Friday, February 8, 2008

Law and Religion

I have been assisting a professor of mine with a book on the relation between moral philosophy (specifically Western moral philosophy) and constitutional government. So the recent furor over Rev. Rowan Williams' (Archbishop of Canterbury) speech on the recognition of Sharia law in England (and Europe) caught my eye.

His thesis seems to be this: The Western secularized system of law that developed after the Enlightenment, while striving to be a universal moral code, is more strongly rooted in European Christian morality than we would like to recognize. This becomes most obvious in the tension between Western law and religious legal systems such as Sharia (and Orthodox Jewish law). If Britain really espouses multi-culturalism, there should be some sort of official recognition of Sharia courts (and Bet Dins) in Europe. He suggests a supplemental jurisdiction where the courts, in matters that comport with the fundamentals of British society, recognize the judgments of a religious court if a citizen so chooses.

I have to say, there is an idea in this. As much as we secular progressives hate to admit, many people choose to, and even gain strength from, living within a strict religious code. If America recognized (or was Constitutionally able to recognize) Sharia courts in any quasi-official way, we would be putting our money where our mouth is. We would be saying that we accept Islam and Islamic society and want to live in peace with it.

This, of course, sounds like an amazingly awful idea given our popular understanding of Sharia law. But as Rev. Williams points out in his speech, Sharia does not necessarily mean repression of women (not to mention an increase in solely right-handed people). There are many aspects of Sharia law that govern social relations from a religious point-of-view. Would it be so bad that, if two litigants agreed, their contract dispute be governed by Islamic jurisprudence and not Anglo-American common law?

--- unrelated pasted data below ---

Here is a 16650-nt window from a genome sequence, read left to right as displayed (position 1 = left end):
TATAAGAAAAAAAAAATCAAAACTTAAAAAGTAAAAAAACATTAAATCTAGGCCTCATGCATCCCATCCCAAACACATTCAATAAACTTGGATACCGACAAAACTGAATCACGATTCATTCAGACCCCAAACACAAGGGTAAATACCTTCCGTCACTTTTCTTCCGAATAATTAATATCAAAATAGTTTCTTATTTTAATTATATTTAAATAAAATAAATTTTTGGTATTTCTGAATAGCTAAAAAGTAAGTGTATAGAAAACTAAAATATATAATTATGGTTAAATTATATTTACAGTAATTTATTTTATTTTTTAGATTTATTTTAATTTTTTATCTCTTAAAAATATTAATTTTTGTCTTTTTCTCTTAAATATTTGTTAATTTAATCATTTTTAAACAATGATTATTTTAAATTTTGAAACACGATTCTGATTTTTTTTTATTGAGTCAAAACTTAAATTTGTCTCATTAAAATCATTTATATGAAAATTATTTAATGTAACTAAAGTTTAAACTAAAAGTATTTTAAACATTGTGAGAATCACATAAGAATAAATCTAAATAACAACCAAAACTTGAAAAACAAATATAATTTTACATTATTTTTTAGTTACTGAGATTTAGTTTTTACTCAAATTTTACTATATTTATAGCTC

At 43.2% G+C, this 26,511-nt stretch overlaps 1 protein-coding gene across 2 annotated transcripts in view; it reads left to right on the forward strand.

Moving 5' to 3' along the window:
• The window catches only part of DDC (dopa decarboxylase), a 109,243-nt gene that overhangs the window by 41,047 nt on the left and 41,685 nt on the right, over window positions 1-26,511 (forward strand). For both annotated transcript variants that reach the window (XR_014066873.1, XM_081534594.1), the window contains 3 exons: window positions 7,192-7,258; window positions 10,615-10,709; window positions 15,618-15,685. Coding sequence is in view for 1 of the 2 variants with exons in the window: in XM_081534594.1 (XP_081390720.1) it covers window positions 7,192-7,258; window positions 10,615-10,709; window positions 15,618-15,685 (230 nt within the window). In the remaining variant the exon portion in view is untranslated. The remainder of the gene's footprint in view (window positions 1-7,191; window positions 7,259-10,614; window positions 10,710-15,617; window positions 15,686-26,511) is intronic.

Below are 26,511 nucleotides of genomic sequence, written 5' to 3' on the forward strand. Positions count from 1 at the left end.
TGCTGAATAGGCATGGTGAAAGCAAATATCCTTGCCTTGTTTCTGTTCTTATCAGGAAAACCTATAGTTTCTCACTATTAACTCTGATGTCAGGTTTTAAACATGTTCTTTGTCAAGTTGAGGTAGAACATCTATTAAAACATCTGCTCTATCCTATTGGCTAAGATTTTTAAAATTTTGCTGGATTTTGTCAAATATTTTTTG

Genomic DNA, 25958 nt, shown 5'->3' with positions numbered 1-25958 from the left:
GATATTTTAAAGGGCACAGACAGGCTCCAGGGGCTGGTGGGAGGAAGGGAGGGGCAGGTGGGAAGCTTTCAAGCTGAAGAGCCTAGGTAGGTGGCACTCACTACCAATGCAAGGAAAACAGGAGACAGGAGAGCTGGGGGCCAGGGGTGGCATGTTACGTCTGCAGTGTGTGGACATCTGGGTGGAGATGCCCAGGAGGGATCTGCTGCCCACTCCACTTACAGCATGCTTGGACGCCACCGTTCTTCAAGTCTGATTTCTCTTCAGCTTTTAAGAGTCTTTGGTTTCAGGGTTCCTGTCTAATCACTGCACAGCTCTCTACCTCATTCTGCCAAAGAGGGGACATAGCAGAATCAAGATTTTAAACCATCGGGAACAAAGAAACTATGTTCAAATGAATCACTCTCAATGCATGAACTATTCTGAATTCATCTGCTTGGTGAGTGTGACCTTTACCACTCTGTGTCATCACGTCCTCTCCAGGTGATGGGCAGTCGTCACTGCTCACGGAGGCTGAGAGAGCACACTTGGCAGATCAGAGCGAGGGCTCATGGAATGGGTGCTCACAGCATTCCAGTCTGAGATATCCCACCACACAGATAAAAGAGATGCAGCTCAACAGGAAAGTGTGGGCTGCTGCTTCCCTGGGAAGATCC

Plus there is a such thing as moderate Sharia law. A nationally recognized court would, I believe, almost certainly become moderate, drawing from the great middle of society. And as Rev. William suggested, we need not recognize facets of law that do not comport with our own basic notions of human rights.

This is all in theory though. At least on this side of the pond. I cannot imagine a situation in which separation of church and state would allow any sort of official recognition of a religious court. But if it happened in England, which the recent furor tells me it never will, I would be interested in seeing if it mends the rift between the religious east and the secular west.


Update from the BBC


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